Personalized, data-informed ‘Success Coaching’ improves community college students’ academic progress
Colleges and universities across the country are increasingly implementing technology-mediated advising or coaching in an effort to more effectively support students’ academic and non-academic needs. By providing services that are personalized, proactive, and informed by real-time data on students’ academic and non-academic progress and challenges, success coaching has the potential to help students stay on path and improve postsecondary attainment rates.
Less than 40 percent of community college students earn a postsecondary credential of any kind within six years. Although barriers to completion are often academic in nature, many community college students—a diverse population of learners including recent high school graduates, returning adult students, and incumbent workers looking to upgrade skills—face challenges not directly related to academics, including balancing study with work, childcare, and other life responsibilities; financial pressures; personal health needs; and uncertainty about career goals, how college courses connect with job opportunities, and how to prepare and search for employment.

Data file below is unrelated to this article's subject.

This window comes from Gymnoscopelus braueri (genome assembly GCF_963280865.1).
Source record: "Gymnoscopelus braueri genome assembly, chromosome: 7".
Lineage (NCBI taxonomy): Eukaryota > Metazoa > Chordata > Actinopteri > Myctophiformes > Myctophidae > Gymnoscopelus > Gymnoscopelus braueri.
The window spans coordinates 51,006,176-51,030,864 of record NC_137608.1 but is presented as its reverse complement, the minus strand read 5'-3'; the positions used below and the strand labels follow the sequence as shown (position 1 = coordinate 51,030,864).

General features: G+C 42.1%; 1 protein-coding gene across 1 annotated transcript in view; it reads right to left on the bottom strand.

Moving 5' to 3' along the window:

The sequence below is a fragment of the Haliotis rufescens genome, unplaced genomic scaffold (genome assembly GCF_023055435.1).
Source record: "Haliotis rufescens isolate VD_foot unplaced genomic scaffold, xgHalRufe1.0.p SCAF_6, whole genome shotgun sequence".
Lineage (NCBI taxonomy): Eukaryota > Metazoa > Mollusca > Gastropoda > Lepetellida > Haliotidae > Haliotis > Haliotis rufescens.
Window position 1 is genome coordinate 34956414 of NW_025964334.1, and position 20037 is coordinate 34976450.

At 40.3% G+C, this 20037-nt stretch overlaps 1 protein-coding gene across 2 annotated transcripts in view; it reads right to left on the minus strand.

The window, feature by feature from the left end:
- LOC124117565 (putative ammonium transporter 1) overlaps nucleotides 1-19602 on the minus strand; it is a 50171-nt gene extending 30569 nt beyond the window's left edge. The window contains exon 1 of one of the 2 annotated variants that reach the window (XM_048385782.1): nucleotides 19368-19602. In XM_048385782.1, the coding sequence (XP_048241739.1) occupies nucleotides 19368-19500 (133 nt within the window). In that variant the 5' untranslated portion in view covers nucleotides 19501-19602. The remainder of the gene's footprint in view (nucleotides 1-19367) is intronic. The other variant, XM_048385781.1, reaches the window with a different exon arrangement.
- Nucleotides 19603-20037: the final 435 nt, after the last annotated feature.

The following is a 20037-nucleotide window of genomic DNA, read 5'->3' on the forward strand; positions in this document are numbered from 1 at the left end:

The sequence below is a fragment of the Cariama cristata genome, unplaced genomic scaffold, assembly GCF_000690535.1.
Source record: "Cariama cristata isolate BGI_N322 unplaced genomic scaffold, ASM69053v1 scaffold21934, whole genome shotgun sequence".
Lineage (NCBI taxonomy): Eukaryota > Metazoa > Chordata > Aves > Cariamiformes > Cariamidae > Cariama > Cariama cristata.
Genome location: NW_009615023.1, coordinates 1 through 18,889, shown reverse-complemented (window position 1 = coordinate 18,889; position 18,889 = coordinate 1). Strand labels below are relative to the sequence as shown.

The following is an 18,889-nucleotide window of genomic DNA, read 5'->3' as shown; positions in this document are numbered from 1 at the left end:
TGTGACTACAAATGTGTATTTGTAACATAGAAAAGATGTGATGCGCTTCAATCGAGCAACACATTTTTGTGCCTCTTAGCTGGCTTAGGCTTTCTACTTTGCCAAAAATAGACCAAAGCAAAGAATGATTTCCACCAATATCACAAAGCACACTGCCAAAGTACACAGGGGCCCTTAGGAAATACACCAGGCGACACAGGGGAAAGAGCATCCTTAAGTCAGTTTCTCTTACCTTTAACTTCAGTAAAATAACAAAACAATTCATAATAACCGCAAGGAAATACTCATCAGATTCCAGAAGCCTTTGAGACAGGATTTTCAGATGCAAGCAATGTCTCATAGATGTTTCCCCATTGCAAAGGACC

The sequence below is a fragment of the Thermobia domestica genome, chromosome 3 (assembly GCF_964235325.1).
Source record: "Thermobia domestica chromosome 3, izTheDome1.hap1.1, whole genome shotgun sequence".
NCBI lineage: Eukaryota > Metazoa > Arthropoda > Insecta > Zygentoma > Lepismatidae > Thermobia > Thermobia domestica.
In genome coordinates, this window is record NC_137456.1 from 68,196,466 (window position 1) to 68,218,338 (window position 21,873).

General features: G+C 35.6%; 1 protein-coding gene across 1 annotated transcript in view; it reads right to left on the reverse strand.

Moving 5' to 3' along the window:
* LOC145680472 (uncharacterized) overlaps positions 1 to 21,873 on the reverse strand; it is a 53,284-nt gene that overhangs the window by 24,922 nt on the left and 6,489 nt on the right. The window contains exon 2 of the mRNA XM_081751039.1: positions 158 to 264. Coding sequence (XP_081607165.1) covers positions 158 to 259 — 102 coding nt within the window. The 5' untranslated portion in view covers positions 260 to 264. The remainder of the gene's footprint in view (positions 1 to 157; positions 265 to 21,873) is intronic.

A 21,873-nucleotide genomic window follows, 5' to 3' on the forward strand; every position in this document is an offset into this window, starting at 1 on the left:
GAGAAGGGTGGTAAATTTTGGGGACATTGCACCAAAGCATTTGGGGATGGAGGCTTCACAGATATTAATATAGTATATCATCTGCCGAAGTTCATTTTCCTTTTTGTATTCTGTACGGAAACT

We are currently working with a consortium of 10 North Carolina community colleges that are using data-informed Success Coaching to proactively address students’ academic and personal needs. Our evaluation is examining the impact of this approach on students’ retention and completion outcomes. The initiative—called Carolina Works and led by Central Carolina Community College—is funded by a First in the World validation grant by the U.S. Department of Education, which seeks to test interventions for student success that are supported by previous evidence. The impact study follows an experimental design in which the outcomes of students randomly assigned to receive Success Coaching services are compared to outcomes of students not assigned a coach.
Although the study is still underway, preliminary results – summarized in our March 2019 Carolina Works Evaluation Brief—suggest that success coaching has a positive impact on students’ academic outcomes. Specifically, results from the earliest cohort of students suggest that success coaching improves students’ longer-term retention rates by an average of three percentage points. Preliminary analyses also suggest that specific coaching practices may be particularly effective in improving student outcomes. For example, early retention outcomes were higher for students in the subset of colleges in which Success Coaches are spending a greater amount of time engaging with students outside of their offices.
DVP-PRAXIS is documenting the operationalization of the Success Coaching model across the 10 North Carolina institutions to better understand best practices that may improve success rates for more students. Final results – which will include credential completion in addition to retention outcomes—will be available in Fall 2020.
Jessa Lewis Valentine